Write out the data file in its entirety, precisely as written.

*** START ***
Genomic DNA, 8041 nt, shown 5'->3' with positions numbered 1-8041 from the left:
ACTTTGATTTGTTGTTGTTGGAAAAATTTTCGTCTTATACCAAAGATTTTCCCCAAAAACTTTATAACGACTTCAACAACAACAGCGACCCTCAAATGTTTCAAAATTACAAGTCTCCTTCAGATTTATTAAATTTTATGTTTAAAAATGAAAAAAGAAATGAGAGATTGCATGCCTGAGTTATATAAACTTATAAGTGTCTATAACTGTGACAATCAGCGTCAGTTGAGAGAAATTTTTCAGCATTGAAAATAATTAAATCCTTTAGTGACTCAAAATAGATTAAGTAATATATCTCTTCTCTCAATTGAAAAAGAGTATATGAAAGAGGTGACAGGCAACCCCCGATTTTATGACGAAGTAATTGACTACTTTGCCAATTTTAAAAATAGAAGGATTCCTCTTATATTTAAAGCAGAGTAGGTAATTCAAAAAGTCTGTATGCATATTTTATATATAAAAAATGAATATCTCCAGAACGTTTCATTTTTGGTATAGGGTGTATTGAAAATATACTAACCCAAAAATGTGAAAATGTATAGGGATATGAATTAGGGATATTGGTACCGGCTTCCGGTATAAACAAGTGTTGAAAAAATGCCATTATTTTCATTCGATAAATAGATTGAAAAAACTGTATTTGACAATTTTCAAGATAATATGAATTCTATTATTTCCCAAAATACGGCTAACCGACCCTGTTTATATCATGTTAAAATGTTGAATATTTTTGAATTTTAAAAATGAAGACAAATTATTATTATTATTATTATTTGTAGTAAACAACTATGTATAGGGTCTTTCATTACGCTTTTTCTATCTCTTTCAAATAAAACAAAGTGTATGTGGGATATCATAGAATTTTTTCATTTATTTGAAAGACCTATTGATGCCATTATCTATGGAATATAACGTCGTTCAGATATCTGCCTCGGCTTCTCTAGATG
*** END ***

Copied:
Genomic DNA, 8041 nt, shown 5'->3' with positions numbered 1-8041 from the left:
ACTTTGATTTGTTGTTGTTGGAAAAATTTTCGTCTTATACCAAAGATTTTCCCCAAAAACTTTATAACGACTTCAACAACAACAGCGACCCTCAAATGTTTCAAAATTACAAGTCTCCTTCAGATTTATTAAATTTTATGTTTAAAAATGAAAAAAGAAATGAGAGATTGCATGCCTGAGTTATATAAACTTATAAGTGTCTATAACTGTGACAATCAGCGTCAGTTGAGAGAAATTTTTCAGCATTGAAAATAATTAAATCCTTTAGTGACTCAAAATAGATTAAGTAATATATCTCTTCTCTCAATTGAAAAAGAGTATATGAAAGAGGTGACAGGCAACCCCCGATTTTATGACGAAGTAATTGACTACTTTGCCAATTTTAAAAATAGAAGGATTCCTCTTATATTTAAAGCAGAGTAGGTAATTCAAAAAGTCTGTATGCATATTTTATATATAAAAAATGAATATCTCCAGAACGTTTCATTTTTGGTATAGGGTGTATTGAAAATATACTAACCCAAAAATGTGAAAATGTATAGGGATATGAATTAGGGATATTGGTACCGGCTTCCGGTATAAACAAGTGTTGAAAAAATGCCATTATTTTCATTCGATAAATAGATTGAAAAAACTGTATTTGACAATTTTCAAGATAATATGAATTCTATTATTTCCCAAAATACGGCTAACCGACCCTGTTTATATCATGTTAAAATGTTGAATATTTTTGAATTTTAAAAATGAAGACAAATTATTATTATTATTATTATTTGTAGTAAACAACTATGTATAGGGTCTTTCATTACGCTTTTTCTATCTCTTTCAAATAAAACAAAGTGTATGTGGGATATCATAGAATTTTTTCATTTATTTGAAAGACCTATTGATGCCATTATCTATGGAATATAACGTCGTTCAGATATCTGCCTCGGCTTCTCTAGATG